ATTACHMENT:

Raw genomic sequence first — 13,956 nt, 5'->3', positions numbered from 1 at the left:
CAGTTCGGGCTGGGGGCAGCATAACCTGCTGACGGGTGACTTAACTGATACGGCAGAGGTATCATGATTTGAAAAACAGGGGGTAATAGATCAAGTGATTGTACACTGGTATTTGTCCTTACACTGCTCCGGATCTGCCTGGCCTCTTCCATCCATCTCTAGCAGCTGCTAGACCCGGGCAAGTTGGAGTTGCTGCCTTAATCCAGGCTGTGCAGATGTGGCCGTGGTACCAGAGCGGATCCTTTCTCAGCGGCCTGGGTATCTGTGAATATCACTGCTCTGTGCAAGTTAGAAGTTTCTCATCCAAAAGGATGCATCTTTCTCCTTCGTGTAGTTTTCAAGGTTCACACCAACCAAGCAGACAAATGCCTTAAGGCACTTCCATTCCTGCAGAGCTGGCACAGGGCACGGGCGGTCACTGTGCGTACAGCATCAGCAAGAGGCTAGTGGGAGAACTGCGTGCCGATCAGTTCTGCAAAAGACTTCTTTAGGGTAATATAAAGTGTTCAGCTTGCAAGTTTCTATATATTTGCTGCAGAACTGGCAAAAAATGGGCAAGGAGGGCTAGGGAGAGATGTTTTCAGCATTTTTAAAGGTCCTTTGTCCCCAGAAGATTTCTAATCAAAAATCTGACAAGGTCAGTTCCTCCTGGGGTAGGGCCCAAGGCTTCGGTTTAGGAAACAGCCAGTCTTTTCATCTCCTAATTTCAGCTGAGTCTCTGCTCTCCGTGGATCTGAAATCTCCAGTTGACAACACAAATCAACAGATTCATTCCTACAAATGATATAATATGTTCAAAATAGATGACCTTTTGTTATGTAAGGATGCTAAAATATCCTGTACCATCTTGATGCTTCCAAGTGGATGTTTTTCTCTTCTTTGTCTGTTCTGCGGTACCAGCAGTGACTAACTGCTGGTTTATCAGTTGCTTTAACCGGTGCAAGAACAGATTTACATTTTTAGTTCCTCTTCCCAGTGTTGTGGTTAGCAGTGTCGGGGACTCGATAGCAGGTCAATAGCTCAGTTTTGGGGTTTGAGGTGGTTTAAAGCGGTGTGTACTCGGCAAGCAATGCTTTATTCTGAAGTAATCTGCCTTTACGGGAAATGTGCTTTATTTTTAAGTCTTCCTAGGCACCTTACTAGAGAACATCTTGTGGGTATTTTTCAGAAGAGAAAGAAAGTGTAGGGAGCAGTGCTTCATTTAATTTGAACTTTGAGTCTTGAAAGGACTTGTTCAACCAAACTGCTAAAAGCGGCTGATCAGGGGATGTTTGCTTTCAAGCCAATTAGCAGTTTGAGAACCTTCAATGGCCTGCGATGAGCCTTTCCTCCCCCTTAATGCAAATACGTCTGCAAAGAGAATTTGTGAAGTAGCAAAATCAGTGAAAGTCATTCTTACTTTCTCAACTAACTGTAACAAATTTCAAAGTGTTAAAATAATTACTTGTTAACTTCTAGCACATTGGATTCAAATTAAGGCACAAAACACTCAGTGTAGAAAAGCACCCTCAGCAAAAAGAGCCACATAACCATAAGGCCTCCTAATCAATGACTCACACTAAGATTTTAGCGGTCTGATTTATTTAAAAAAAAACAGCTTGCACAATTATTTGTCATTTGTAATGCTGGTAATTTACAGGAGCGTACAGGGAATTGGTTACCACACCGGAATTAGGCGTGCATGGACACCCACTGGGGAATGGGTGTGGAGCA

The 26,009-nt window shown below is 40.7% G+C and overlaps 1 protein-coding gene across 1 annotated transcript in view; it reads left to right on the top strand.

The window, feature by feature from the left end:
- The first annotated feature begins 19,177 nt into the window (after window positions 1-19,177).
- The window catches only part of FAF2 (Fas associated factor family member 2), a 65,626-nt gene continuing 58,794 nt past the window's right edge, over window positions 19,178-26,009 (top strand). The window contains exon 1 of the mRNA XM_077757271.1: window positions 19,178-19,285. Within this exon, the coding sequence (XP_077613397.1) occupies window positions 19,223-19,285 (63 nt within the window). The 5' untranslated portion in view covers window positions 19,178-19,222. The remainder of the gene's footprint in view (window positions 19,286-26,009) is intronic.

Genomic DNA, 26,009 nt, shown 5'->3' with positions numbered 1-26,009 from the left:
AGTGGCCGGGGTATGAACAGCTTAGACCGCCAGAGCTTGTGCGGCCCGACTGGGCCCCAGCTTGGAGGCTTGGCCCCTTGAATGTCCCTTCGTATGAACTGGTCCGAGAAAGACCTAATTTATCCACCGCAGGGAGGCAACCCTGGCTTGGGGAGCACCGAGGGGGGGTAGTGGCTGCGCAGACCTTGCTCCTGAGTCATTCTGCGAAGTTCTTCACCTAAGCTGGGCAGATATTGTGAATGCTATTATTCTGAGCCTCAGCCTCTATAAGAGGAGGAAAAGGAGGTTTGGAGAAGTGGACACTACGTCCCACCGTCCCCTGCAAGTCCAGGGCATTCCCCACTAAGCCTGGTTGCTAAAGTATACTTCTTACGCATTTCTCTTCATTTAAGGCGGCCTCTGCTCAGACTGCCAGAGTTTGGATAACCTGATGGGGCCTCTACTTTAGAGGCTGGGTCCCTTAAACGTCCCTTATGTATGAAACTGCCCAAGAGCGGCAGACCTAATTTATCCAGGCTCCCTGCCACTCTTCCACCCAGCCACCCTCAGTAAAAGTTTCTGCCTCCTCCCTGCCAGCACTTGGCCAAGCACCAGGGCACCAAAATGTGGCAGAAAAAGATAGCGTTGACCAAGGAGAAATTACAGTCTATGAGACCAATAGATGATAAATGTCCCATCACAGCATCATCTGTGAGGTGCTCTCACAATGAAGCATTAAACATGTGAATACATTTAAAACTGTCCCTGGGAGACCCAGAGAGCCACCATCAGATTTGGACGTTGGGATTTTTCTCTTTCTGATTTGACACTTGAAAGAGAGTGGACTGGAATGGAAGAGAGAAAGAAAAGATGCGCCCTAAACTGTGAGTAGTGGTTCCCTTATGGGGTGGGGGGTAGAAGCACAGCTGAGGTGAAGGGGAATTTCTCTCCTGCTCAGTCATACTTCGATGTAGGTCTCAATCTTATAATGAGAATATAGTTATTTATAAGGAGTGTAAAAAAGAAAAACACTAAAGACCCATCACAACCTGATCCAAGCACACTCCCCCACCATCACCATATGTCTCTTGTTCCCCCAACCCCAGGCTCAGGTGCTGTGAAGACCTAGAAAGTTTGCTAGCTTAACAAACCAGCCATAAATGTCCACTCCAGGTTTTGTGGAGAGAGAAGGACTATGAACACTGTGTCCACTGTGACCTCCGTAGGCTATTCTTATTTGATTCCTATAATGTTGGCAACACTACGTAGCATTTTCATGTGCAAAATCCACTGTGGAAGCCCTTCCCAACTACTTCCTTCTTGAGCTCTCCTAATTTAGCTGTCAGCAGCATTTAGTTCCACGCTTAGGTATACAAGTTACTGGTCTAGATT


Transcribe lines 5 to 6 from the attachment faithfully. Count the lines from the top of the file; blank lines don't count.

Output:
- The first annotated feature begins 19,177 nt into the window (after window positions 1-19,177).
- The window catches only part of FAF2 (Fas associated factor family member 2), a 65,626-nt gene continuing 58,794 nt past the window's right edge, over window positions 19,178-26,009 (top strand). The window contains exon 1 of the mRNA XM_077757271.1: window positions 19,178-19,285. Within this exon, the coding sequence (XP_077613397.1) occupies window positions 19,223-19,285 (63 nt within the window). The 5' untranslated portion in view covers window positions 19,178-19,222. The remainder of the gene's footprint in view (window positions 19,286-26,009) is intronic.